2. Breakdown Projects into Next Steps. It is not enough to add a calendar entry to your schedule. You need to know what you will do during the time you have set aside. Too many lawyers make the mistake of keeping track of entire projects rather than individual tasks. Thus, for example, if your goal is to write an article or blogpost every month, your calendar entry should identify the next step or steps for that project. Often this means that you need to set aside time on your calendar to brainstorm or research what the article or blog post will be about. Many projects never get off of the ground because lawyers don’t allocate time for brainstorming or research. Likewise lawyers err when they wait to have enough time to complete the entire project in one sitting. Realistically, we know you aren’t going to have that much spare time, so block off 15-30 minutes and calendar your next step.

3. Make your Biggest Goals your Top Priority.  It’s tempting to take an incremental approach to setting goals. That’s why goals tend not to change very much from year to year. But if you want to make great strides in growing your business, focus on attaining those goals that have the largest potential impact. For many of my clients, this means devoting more time and effort to bringing in their very best clients. How about you? What do you need to do to attract your big fish?

4. Don’t Keep it a Secret.  You are much more likely to commit to a goal if other people know about it and can hold you accountable. The very act of announcing your goal to others make it more real and also increases the perceived negative effects of failing to reach the goal. Many of us are motivated to not disappoint others, so use that fact to help you reach your most important goals.

5.  Use Rewards and Punishments to help Reach Milestones. When your goal involves a long-term commitment to do many intermediate steps, there is a greater risk that you will lose motivation before reaching your goal. That is why it important to create and mark milestones along the way. This can take the form of rewarding yourself when you have, for example, written three blogposts on time. You can also use the pain associated with negative consequences to help you push forward. For example, you set up an account that will make an automatic contribution from your credit card to a cause you absolutely hate if you don’t reach a milestone. Imagine how you would feel if failing to write enough weekly blog posts caused your hard-earned money to be donated to a cause or political candidate you loathe. Although this sounds gimmicky, the underlying psychology is sound. Humans need help to reach goals that require ongoing effort and focus, and we are often more motivated to avoid pain and obtain pleasure.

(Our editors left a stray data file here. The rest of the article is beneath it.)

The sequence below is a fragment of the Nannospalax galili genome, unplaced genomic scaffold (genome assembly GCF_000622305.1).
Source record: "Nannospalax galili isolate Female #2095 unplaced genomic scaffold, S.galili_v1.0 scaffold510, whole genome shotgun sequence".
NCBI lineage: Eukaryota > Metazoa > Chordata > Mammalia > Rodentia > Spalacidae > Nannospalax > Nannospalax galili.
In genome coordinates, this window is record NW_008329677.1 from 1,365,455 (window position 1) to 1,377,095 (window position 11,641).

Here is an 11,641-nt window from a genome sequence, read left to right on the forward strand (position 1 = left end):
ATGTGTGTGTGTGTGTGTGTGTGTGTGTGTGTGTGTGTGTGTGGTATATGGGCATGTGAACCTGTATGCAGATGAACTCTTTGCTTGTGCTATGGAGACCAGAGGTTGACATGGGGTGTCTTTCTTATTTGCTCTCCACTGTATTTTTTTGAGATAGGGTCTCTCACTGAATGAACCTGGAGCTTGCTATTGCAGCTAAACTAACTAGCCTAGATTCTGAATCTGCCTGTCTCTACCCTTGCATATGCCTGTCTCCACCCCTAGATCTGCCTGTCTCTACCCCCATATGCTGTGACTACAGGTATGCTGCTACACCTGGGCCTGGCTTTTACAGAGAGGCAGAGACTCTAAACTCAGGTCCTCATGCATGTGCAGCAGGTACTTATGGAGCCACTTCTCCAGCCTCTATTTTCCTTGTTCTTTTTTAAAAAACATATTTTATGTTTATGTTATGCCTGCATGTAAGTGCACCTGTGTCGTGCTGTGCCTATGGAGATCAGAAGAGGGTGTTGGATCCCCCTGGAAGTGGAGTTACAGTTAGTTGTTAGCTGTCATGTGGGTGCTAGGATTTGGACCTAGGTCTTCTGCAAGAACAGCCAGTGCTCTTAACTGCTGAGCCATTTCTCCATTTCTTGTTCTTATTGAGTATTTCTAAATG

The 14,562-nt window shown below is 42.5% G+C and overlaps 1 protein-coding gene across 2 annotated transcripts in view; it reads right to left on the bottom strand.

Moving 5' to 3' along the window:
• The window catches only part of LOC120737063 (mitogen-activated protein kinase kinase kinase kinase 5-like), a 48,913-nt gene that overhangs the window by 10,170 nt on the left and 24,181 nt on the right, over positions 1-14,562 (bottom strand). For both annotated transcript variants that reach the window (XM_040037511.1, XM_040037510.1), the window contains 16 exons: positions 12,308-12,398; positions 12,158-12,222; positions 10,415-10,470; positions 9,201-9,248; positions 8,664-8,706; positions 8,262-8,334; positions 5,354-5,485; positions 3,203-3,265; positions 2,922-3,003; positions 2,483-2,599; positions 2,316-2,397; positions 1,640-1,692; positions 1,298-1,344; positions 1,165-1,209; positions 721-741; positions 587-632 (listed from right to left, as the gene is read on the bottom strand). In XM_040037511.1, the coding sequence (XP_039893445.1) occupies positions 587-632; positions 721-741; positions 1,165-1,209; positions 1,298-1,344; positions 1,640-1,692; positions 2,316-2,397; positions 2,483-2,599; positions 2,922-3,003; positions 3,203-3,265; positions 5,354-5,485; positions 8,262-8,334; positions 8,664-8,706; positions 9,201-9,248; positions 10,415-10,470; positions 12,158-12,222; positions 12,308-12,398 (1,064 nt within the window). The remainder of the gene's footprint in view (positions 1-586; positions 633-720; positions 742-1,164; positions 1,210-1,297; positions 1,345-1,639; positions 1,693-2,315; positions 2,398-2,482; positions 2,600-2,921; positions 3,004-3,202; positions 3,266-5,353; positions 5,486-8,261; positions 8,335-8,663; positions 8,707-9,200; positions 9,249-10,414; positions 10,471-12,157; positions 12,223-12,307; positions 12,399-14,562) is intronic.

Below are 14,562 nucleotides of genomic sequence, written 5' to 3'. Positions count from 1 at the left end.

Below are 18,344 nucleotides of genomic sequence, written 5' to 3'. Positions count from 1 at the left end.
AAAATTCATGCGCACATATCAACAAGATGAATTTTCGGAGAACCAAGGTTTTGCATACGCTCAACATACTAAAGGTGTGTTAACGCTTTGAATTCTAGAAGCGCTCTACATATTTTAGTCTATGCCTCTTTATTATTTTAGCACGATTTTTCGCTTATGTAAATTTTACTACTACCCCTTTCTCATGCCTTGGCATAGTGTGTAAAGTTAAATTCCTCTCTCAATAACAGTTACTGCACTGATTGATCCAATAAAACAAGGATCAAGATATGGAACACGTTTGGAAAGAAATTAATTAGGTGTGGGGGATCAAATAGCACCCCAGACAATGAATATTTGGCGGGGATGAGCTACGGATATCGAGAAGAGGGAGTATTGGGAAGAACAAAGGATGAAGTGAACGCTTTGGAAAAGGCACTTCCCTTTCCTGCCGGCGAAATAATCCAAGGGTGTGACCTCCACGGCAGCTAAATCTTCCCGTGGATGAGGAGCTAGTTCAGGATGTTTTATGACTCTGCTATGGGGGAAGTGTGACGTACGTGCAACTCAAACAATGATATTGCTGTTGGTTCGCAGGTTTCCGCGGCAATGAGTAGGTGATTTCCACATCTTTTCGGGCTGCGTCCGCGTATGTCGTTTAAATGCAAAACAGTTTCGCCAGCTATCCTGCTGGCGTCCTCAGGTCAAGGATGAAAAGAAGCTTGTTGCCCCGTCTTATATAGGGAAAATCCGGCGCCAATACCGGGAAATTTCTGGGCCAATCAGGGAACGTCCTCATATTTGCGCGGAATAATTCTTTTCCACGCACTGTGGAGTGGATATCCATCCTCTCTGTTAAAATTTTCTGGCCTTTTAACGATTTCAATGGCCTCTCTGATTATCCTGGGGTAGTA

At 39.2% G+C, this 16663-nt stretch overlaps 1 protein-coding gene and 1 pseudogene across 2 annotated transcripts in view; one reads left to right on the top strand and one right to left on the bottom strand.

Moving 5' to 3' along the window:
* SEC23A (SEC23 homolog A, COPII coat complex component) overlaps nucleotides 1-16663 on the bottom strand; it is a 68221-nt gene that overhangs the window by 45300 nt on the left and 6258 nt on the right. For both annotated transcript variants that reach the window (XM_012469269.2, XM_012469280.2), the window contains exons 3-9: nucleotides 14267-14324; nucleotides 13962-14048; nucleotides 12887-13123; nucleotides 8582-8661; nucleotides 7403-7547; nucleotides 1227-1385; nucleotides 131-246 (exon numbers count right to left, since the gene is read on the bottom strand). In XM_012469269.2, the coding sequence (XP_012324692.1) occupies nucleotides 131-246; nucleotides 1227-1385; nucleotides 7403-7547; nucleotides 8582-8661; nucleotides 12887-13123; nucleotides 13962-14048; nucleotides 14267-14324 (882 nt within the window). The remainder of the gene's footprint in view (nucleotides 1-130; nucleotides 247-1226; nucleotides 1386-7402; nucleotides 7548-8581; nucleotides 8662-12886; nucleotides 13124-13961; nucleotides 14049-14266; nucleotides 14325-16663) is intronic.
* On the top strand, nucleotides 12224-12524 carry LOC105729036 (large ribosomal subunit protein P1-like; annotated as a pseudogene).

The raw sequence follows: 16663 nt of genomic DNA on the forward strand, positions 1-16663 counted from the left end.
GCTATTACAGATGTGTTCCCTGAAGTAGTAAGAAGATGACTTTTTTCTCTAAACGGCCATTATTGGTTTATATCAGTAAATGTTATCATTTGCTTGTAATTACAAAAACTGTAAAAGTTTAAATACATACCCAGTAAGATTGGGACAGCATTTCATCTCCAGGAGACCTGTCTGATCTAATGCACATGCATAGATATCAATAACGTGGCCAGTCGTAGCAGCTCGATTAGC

Let this year be the year where you make audacious goals and actually reach them.

Three Marketing Lessons Law Firms Should Learn From the Presidential Election

The content between Hilary Clinton and Donald Trump wasn’t exactly inspiring.  It did, however, demonstrate three truths about communicating a message that is particularly applicable to law firms that want to grow.

1.  A Memorable Brand Goes A Very Long Way:  However you feel about Donald Trump as a candidate or as the incoming President, you can’t ignore how powerful his brand has been during this election cycle, especially during the primaries.  Trump was a first-time candidate who demolished 16 competitors in the primaries.  Many of his competitors had much more experience and spent millions of dollars more than he did on television commercials.  And all that experience and money and endorsements withered in the face of the Trump name.  When you are on television for more than ten years and your persona is that of being wealthy and successful and in charge, you have a tremendous advantage over people whose name evokes no strong reactions.

And how many law firms are truly branded such that their very name evokes positive emotions and thoughts in the minds of their potential clients?  Almost none.  It is slightly more common for individual lawyers to have established reputations but that reputation is rarely constant or pervasive enough to rise to the level of a brand.  Usually it’s more a kin to saying that “she is a good lawyer.”  And there are many lawyers in any market who have that kind of reputation, so none of them have a true brand.  The biggest lesson to be gleaned from the election is that it worth the time and effort to transform your name into a brand.

2.  Spreading A Message Requires Perseverance:  Both candidates returned to Ohio, Florida, Pennsylvania, and North Carolina countless times.  In part, this is because of the workings of the Electoral College and that states are winner-take-all contests.  But even if they weren’t, you would still see elected officials returning over and over again to their key target audiences.  And they continually tinker with their message to see if they can maximize its impact.